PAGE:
Legal implications of COVID-19 disruption for employers in Thailand
published : 7 Apr 2020 at 10:45
writer: Sasirusm Chunhakasikarn
As the COVID-19 situation escalates, governments worldwide are imposing travel restrictions, mandatory quarantine procedures, and curfews and lockdowns in an attempt to slow the transmission of the virus. The Thai government has announced many measures to deal with the COVID-19 outbreaks, including ordering the postponement of the Songkran holidays and the temporary shutdown of portions of the public and private sectors.
The pace of this escalation can make it difficult for employers in Thailand to keep up with their legal obligations and rights. As Thailand and many other countries have either locked down their borders or instituted strict travel restrictions, an employer’s imposition of travel restrictions on its employees—a pressing issue only a week or so ago—is no longer a major concern. Instead, the more important issues are the recent announcements by the Thai authorities postponing the Songkran holidays, ordering the temporary shutdown of portions of the public and private sectors, and yet-to-be announced measures (at the time of writing) under a planned state of emergency.
The postponement (until further notice) of the 2020 Songkran holiday, originally scheduled for April 13–15, was announced by a cabinet meeting resolution. Accordingly, April 13–15 will no longer be public holidays this year, and the government will announce substitution dates for the Songkran holidays at a later time. According to the cabinet announcement, employers that had already announced the public holidays in advance have the legal right to postpone their Songkran holidays. Should the employees be required to work on those dates, they are entitled to receive their normal hourly rate or salary.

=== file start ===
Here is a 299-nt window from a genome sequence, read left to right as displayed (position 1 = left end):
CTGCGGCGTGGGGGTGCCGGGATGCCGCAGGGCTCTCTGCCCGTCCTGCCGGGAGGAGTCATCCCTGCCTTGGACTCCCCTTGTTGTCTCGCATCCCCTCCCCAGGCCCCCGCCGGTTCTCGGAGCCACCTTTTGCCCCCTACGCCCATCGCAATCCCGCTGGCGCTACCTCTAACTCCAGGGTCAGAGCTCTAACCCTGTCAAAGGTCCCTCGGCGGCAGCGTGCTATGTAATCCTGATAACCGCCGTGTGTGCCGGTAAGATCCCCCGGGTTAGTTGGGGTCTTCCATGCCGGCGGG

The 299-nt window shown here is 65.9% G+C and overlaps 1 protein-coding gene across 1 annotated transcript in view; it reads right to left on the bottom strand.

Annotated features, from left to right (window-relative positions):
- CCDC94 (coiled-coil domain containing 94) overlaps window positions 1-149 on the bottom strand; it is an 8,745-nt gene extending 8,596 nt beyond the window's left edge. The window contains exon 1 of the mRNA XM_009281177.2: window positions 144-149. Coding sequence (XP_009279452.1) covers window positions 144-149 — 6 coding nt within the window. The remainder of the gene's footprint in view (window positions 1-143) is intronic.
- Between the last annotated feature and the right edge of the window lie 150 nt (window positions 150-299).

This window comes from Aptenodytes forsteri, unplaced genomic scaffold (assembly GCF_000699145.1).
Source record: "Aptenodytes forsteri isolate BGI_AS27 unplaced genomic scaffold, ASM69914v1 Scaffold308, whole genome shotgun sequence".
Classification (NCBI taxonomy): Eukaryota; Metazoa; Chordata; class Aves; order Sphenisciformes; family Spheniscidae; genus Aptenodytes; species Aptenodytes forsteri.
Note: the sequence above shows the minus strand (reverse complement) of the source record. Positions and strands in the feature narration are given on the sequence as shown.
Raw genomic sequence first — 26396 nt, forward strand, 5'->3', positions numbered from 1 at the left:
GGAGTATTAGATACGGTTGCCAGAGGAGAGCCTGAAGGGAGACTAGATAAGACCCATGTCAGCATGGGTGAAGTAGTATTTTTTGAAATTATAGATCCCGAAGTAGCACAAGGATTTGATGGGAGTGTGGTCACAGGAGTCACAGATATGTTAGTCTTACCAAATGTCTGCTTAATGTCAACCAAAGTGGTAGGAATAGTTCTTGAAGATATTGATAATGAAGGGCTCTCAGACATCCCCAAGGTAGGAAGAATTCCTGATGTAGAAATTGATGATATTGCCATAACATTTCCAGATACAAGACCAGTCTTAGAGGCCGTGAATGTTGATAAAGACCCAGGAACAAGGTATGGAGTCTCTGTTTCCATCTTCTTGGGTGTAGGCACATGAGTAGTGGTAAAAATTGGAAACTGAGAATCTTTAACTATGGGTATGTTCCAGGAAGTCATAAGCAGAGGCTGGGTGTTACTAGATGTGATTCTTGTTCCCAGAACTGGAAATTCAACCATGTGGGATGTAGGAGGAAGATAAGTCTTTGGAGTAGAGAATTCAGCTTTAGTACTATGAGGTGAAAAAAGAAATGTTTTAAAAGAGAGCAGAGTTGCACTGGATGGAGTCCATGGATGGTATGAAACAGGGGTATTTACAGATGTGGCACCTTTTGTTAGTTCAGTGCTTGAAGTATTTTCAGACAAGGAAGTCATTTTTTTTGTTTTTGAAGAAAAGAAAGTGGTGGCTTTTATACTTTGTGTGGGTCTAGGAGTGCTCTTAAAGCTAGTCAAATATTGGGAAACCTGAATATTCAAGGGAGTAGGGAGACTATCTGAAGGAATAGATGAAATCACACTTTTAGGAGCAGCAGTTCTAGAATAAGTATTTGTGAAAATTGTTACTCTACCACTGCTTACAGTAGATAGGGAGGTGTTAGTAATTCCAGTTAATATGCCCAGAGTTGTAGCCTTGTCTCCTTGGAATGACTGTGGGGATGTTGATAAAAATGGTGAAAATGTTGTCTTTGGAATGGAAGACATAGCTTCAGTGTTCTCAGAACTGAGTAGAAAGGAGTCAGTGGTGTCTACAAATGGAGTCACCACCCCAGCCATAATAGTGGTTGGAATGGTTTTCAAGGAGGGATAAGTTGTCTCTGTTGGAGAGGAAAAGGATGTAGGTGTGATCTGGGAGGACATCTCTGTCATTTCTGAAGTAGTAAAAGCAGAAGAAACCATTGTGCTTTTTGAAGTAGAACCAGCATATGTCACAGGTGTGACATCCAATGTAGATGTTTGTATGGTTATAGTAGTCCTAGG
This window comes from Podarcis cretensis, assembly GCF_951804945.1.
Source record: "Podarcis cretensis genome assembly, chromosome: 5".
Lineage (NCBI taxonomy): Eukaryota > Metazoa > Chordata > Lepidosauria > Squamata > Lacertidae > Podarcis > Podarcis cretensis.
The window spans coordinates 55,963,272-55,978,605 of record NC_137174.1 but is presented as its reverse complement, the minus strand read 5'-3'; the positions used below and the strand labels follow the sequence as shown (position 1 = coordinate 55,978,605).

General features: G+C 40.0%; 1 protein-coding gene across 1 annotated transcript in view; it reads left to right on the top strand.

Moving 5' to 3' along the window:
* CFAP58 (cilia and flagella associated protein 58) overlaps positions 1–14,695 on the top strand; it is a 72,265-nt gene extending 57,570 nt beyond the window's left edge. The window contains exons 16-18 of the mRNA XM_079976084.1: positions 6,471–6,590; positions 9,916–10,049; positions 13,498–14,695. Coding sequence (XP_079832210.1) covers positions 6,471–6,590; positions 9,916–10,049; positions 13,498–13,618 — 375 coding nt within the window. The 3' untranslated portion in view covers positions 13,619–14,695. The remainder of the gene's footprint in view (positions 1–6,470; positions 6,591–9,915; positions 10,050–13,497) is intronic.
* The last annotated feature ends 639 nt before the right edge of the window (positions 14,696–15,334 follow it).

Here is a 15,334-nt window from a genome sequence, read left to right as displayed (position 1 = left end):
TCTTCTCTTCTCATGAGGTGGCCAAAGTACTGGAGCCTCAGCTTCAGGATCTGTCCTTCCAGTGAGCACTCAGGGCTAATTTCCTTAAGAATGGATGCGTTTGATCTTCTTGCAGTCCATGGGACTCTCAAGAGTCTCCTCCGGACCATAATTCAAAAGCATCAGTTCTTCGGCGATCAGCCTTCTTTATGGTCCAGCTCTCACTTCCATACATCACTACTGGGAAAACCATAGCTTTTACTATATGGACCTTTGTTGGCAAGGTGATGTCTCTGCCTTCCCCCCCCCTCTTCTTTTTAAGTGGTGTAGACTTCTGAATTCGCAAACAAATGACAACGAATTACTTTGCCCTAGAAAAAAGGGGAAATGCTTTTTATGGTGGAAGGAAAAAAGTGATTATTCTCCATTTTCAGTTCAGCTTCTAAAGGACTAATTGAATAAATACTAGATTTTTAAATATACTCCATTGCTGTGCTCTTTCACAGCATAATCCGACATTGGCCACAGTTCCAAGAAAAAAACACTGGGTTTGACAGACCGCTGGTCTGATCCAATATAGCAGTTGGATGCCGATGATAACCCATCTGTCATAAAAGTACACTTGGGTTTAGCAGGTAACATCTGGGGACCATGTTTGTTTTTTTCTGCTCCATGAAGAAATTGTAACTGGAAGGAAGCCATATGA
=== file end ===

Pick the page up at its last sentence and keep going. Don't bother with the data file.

Another announcement came from the Bangkok governor, who ordered the closure of various establishments and locations. These include:
- restaurants (except take-away services);
- shopping malls (except supermarkets and pharmacies);
- markets (except for fresh markets);
- exhibition halls;
- schools and educational institutions;
- barbers, beauty salons, and tattoo shops;
- game and internet shops;
- golf courses and sports clubs;
- beauty and cosmetic clinics, spas, massage parlors, and saunas;
- boxing stadiums and schools and horse racing clubs; and
- other establishments similar to the above.
Some of these private-sector businesses that have been temporarily shuttered by the Bangkok governor’s announcement may consider this to be a situation that requires substantial changes to their working practices, including moving to a work-from-home model if possible. However, if the nature of the business cannot accommodate working from home, or if the employer does not have any work for the employees to do from home, the following options exist:
1. Employees are entitled to use their annual leave so that they can continue to get paid during this time.